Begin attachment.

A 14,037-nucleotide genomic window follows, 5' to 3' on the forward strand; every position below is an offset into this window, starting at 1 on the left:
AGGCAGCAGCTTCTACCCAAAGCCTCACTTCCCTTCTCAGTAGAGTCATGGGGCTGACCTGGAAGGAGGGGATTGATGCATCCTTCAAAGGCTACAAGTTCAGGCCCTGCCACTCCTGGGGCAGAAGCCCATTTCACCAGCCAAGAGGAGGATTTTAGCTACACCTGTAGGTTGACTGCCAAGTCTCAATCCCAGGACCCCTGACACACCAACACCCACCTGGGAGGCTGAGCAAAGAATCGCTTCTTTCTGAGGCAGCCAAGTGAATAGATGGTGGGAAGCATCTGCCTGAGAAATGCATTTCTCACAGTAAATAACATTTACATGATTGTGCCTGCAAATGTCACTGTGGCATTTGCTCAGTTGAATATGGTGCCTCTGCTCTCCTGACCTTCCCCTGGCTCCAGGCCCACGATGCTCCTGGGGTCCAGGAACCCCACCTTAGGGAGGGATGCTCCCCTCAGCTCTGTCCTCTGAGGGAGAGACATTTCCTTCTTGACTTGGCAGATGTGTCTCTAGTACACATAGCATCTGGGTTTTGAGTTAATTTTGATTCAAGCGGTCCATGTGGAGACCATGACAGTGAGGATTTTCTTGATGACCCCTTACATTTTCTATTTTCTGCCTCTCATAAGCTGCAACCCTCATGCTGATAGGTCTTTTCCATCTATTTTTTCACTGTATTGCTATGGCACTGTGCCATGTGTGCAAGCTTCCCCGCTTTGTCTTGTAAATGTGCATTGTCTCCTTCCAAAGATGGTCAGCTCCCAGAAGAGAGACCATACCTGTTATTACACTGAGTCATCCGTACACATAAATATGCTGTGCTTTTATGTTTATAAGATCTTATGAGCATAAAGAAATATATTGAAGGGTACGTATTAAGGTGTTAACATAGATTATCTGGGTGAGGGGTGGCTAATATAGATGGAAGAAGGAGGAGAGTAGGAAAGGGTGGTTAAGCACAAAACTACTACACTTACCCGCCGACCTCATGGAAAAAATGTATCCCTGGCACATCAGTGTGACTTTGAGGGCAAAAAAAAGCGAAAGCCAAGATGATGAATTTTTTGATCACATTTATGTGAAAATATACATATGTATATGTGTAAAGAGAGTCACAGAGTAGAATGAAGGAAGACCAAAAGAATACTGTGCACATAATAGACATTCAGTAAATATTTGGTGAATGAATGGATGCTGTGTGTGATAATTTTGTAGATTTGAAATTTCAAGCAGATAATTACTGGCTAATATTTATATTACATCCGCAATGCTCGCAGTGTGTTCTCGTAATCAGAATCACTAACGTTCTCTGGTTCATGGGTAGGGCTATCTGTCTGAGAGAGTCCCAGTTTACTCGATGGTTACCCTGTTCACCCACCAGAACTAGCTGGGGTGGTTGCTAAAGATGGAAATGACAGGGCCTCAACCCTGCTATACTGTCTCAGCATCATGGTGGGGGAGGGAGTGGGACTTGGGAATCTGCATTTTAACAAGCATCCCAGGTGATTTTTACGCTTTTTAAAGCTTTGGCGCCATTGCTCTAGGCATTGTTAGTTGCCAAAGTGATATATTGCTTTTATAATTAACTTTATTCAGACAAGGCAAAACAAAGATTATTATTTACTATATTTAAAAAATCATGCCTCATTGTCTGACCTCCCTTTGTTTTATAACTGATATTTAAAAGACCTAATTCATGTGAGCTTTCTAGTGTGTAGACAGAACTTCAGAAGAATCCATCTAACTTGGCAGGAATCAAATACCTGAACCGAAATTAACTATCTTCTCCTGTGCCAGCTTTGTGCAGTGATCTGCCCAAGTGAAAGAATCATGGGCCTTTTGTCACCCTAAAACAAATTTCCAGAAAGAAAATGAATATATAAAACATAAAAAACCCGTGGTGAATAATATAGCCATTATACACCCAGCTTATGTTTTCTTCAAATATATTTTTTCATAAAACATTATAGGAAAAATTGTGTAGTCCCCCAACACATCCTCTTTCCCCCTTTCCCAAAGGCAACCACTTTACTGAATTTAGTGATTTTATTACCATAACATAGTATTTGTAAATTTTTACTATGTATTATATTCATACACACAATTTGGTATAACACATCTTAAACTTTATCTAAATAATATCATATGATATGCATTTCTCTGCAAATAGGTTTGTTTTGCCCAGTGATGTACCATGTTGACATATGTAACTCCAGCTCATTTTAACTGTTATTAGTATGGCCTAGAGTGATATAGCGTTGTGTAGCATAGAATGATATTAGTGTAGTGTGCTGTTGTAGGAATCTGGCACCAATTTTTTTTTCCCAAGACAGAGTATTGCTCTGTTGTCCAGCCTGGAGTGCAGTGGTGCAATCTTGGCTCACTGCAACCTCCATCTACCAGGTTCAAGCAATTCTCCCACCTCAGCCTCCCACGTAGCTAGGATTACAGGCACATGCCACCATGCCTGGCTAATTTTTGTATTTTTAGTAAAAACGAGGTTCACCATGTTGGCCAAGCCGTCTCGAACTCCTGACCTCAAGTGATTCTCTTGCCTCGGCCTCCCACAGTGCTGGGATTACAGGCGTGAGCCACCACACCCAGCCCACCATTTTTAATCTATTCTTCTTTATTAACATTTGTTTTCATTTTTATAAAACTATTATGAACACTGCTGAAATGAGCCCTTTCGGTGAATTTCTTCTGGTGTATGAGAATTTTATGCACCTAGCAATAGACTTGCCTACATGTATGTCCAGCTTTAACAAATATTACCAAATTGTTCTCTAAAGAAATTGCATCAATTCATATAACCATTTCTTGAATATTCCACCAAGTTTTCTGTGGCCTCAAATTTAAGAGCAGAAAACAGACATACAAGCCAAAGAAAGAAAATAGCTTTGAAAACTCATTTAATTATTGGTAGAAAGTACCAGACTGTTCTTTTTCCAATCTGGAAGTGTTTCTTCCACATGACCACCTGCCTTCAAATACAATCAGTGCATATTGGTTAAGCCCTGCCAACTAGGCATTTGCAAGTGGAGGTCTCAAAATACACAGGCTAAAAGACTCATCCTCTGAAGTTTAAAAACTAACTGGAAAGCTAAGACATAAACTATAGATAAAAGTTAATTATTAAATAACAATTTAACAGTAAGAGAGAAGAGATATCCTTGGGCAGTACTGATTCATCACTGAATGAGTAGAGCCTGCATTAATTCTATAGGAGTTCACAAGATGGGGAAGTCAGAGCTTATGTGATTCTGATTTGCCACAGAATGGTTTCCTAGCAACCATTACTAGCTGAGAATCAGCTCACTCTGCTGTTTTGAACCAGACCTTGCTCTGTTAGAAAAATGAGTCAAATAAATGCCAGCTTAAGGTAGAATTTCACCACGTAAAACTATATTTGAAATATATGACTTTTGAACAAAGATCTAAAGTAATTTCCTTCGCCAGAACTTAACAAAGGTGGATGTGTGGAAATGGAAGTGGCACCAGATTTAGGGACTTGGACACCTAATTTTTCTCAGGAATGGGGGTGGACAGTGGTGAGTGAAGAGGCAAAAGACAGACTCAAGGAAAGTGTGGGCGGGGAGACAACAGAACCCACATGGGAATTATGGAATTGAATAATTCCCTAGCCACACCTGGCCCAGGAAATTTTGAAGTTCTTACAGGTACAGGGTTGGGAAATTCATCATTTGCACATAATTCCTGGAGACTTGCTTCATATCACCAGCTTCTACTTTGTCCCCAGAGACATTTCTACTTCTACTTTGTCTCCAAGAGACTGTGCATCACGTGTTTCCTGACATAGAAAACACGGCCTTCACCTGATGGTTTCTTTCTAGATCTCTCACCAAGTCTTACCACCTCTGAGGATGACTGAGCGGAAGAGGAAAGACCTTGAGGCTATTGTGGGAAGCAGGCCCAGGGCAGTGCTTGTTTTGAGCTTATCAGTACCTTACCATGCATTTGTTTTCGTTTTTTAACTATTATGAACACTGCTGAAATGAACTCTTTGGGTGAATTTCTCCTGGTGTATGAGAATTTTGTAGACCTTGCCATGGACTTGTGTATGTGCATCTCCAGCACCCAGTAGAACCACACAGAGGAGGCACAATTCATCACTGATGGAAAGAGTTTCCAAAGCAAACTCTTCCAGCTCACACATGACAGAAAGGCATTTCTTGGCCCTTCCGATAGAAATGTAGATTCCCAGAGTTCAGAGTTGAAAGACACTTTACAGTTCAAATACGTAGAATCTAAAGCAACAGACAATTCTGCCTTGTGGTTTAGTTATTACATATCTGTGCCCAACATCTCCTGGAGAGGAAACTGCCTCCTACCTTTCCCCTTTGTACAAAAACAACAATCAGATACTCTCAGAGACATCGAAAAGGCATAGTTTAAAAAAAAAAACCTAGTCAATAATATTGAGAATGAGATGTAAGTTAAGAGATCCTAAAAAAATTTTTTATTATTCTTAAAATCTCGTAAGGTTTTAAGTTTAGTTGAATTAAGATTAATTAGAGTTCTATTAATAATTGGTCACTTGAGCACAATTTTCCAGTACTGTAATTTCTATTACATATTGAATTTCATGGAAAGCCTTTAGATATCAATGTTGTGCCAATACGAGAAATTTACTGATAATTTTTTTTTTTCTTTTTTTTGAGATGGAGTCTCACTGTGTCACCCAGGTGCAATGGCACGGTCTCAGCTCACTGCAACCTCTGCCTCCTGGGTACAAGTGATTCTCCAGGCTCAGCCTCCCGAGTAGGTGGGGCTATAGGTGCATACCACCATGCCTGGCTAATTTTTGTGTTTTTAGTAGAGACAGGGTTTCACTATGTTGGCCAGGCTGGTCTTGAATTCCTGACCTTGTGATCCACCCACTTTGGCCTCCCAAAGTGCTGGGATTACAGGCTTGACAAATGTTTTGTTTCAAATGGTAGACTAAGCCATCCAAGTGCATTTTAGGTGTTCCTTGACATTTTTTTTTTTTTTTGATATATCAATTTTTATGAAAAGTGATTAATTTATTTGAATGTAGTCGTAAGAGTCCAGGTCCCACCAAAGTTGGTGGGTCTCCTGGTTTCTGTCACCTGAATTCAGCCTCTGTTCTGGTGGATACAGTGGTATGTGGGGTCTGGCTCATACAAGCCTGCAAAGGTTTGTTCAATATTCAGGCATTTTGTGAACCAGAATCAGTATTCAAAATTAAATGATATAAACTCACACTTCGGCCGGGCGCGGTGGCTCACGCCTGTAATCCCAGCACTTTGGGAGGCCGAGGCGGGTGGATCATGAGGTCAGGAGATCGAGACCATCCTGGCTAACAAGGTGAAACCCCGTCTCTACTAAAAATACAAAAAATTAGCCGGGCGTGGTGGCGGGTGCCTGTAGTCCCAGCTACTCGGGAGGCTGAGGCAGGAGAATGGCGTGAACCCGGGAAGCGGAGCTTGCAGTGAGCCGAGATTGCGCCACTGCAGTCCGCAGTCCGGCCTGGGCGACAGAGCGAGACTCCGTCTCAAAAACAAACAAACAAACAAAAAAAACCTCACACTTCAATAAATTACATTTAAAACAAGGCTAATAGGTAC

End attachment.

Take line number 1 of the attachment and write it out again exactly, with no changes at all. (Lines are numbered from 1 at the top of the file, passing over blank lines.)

A 14,037-nucleotide genomic window follows, 5' to 3' on the forward strand; every position below is an offset into this window, starting at 1 on the left: